"A lot of ups and downs. Overall it's been a very special opportunity for me, something I've very thankful for, very thankful I had the opportunity to build some of the great relationships with teammates and coaches. We've overcome a lot of different forms of adversity, to win some special games, to have great memories of last week and to be able to get into the playoffs. There's a lot of things we are proud of, even though it's hard to see that now.  " - Tebow, after the game Saturday night

"Tim has earned the right to be the starting quarterback going into training camp next year. He made some good strides." - John Elway, executive vice president of football operations


                                                   Audio-Visual




Instead of playing press coverage, the Patriots often disguised their looks. Whatever happened presnap, the outcome was usually the same: contain Tebow, make him hold the ball, and win your one-on-one matchups. Here Tebow is sacked for an 11-yard loss.

(Note: click to englarge photos.) One thing Tebow will have to get better at: reading defenses and going through his progressions. In this play that ultimately led to a sack, Tebow stares down his receiver to the right. By the time he finally looks for other options, it's too late, the pocket has collapsed, and he's taken down. The receiver to the left is open, Tebow just never looks his way.


                                                   Eye on Tebow



Jan 14, 2012; Foxborough, MA, USA; Denver Broncos quarterback Tim Tebow (15) on the field after the game against the New England Patriots in the 2011 AFC divisional playoff game at Gillette Stadium. The Patriots defeated the Broncos 45- 10. Mandatory Credit: David Butler II-US PRESSWIRE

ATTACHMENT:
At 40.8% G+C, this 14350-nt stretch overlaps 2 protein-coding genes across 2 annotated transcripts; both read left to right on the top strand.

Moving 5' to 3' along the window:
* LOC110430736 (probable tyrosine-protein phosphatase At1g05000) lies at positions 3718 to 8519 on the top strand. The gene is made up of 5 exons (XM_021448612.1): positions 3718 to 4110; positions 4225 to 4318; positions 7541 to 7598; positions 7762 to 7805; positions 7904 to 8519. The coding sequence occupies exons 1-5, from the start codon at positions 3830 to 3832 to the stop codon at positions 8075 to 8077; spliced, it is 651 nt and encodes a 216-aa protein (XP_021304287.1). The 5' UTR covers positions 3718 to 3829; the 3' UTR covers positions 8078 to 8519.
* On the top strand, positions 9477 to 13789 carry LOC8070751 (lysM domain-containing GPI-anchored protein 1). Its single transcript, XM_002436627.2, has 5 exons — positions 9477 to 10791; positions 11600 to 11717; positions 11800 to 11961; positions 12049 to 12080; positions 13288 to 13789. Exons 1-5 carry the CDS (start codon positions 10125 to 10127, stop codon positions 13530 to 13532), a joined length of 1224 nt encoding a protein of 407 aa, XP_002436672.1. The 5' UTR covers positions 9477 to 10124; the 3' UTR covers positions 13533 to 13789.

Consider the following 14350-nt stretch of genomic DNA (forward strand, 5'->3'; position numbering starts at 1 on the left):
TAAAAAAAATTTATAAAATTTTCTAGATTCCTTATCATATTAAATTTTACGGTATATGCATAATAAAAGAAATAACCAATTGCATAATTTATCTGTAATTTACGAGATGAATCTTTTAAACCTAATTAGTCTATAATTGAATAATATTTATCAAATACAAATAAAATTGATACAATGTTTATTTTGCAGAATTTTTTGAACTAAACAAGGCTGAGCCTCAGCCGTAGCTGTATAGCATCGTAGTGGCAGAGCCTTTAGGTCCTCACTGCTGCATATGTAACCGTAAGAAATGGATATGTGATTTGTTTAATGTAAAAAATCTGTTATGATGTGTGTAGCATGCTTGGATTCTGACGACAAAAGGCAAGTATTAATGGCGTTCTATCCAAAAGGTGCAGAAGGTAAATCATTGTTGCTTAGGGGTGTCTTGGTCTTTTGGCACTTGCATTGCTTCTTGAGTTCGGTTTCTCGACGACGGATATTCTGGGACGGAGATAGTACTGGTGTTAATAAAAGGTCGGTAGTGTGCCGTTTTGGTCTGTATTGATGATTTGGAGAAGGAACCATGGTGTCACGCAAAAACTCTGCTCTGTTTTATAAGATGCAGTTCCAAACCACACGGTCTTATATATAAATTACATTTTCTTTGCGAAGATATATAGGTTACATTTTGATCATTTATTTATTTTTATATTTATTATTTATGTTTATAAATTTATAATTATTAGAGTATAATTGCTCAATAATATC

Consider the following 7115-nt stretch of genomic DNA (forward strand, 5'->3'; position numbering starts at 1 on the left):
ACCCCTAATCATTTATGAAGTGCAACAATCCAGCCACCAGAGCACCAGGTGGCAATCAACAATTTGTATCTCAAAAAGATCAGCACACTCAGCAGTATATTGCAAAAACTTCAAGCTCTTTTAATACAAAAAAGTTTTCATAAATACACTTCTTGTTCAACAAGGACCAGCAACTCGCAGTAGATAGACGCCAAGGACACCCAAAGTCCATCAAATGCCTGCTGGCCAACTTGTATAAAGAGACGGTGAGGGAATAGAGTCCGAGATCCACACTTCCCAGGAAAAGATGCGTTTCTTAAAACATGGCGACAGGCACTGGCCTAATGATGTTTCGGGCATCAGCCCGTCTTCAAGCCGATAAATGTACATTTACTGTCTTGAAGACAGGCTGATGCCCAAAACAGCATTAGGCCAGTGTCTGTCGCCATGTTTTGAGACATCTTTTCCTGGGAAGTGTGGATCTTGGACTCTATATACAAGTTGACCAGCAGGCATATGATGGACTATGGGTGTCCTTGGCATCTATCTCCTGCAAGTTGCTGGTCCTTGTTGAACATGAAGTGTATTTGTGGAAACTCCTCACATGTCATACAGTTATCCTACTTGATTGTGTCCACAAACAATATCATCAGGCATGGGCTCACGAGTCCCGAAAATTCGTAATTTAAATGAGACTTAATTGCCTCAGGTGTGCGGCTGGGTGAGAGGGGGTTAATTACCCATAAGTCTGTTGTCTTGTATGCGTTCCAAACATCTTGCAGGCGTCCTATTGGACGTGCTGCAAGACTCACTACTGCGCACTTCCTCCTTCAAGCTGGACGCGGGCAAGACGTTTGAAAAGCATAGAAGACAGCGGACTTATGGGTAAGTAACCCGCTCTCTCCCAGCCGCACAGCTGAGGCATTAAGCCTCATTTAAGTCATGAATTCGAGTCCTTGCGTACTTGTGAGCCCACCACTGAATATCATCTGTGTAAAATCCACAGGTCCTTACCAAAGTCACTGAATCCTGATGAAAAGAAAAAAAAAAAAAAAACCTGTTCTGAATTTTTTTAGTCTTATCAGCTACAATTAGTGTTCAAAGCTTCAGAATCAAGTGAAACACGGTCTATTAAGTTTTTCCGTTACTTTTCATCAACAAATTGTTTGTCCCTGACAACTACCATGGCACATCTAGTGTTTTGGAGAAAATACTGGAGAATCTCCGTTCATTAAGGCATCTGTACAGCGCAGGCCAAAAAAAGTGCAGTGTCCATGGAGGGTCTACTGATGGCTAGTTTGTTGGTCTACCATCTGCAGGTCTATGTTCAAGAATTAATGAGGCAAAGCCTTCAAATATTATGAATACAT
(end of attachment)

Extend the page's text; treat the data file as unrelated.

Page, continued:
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Posted on: January 10, 2012 10:00 am
Edited on: January 10, 2012 10:01 am
 

Tracking Tebow: wild, wild, wild-card weekend

We're Tracking Tebow … because it's impossible not to watch. 

By Ryan Wilson

After three weeks off, Tim Tebow has returned with a vengeance that only God could appreciate. The Steelers' game plan against the Broncos was what everybody expected: stop the running game and make Tebow beat you with his arm. Because for as fantastic as the second-year quarterback had been for the floundering franchise, the reality was this: head coach John Fox and executive vice president John Elway appeared wholly uninterested in moving forward with Tebow as their starter, and it would surprise no one if they had already given some thought to who else might be under center in 2012 -- especially given how the final three weeks of the season unfolded.

But in typical Tebow fashion, defying logic and physics along the way, he proved that above all else, he's a winner. The Steelers were successful in what they sought out to do: shut down the league's best rushing game. It's just that they didn't account for Tebow's sudden mastery of the deep ball, nor did they expect cornerback Ike Taylor to have the the worst game of his career.

Pittsburgh crowded the line of scrimmage with eight players and left Taylor in single coverage on Demaryius Thomas all day. And all day, Thomas did what he wanted and Tebow had little trouble throwing on time and with accuracy. We joked about it on the most recent episode of the Pick-6 Podcast, but nobody -- Tebow, his family members, Urban Meyer, his high school coach, Thomas -- figured he'd be stroking it like he was Jeff George playing a pick-up game against a bunch of middle schoolers.